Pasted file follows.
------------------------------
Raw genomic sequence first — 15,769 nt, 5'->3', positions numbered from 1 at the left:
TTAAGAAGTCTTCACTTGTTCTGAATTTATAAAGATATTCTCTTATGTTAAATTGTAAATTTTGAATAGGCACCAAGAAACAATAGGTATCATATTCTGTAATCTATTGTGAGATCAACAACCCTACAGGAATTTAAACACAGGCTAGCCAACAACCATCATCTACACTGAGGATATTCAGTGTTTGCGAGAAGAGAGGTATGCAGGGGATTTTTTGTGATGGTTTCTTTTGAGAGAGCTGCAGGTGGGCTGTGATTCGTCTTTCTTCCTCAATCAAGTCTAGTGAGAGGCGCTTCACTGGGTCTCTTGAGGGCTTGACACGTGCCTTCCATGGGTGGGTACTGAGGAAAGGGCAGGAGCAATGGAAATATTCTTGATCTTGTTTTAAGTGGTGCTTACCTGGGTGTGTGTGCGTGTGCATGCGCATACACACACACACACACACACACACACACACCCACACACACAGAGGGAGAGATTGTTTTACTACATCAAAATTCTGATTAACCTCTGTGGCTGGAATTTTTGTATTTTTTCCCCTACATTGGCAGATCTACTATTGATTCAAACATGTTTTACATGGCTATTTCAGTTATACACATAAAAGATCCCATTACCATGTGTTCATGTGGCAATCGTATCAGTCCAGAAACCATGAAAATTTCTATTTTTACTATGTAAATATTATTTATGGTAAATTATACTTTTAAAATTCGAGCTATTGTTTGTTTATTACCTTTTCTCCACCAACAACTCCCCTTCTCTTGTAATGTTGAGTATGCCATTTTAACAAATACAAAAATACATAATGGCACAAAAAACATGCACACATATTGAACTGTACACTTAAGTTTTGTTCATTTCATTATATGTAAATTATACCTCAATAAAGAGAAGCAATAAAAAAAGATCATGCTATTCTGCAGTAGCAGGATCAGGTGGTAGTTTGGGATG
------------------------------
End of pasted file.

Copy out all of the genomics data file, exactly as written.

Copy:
Raw genomic sequence first — 15,769 nt, 5'->3', positions numbered from 1 at the left:
TTAAGAAGTCTTCACTTGTTCTGAATTTATAAAGATATTCTCTTATGTTAAATTGTAAATTTTGAATAGGCACCAAGAAACAATAGGTATCATATTCTGTAATCTATTGTGAGATCAACAACCCTACAGGAATTTAAACACAGGCTAGCCAACAACCATCATCTACACTGAGGATATTCAGTGTTTGCGAGAAGAGAGGTATGCAGGGGATTTTTTGTGATGGTTTCTTTTGAGAGAGCTGCAGGTGGGCTGTGATTCGTCTTTCTTCCTCAATCAAGTCTAGTGAGAGGCGCTTCACTGGGTCTCTTGAGGGCTTGACACGTGCCTTCCATGGGTGGGTACTGAGGAAAGGGCAGGAGCAATGGAAATATTCTTGATCTTGTTTTAAGTGGTGCTTACCTGGGTGTGTGTGCGTGTGCATGCGCATACACACACACACACACACACACACACACACCCACACACACAGAGGGAGAGATTGTTTTACTACATCAAAATTCTGATTAACCTCTGTGGCTGGAATTTTTGTATTTTTTCCCCTACATTGGCAGATCTACTATTGATTCAAACATGTTTTACATGGCTATTTCAGTTATACACATAAAAGATCCCATTACCATGTGTTCATGTGGCAATCGTATCAGTCCAGAAACCATGAAAATTTCTATTTTTACTATGTAAATATTATTTATGGTAAATTATACTTTTAAAATTCGAGCTATTGTTTGTTTATTACCTTTTCTCCACCAACAACTCCCCTTCTCTTGTAATGTTGAGTATGCCATTTTAACAAATACAAAAATACATAATGGCACAAAAAACATGCACACATATTGAACTGTACACTTAAGTTTTGTTCATTTCATTATATGTAAATTATACCTCAATAAAGAGAAGCAATAAAAAAAGATCATGCTATTCTGCAGTAGCAGGATCAGGTGGTAGTTTGGGATG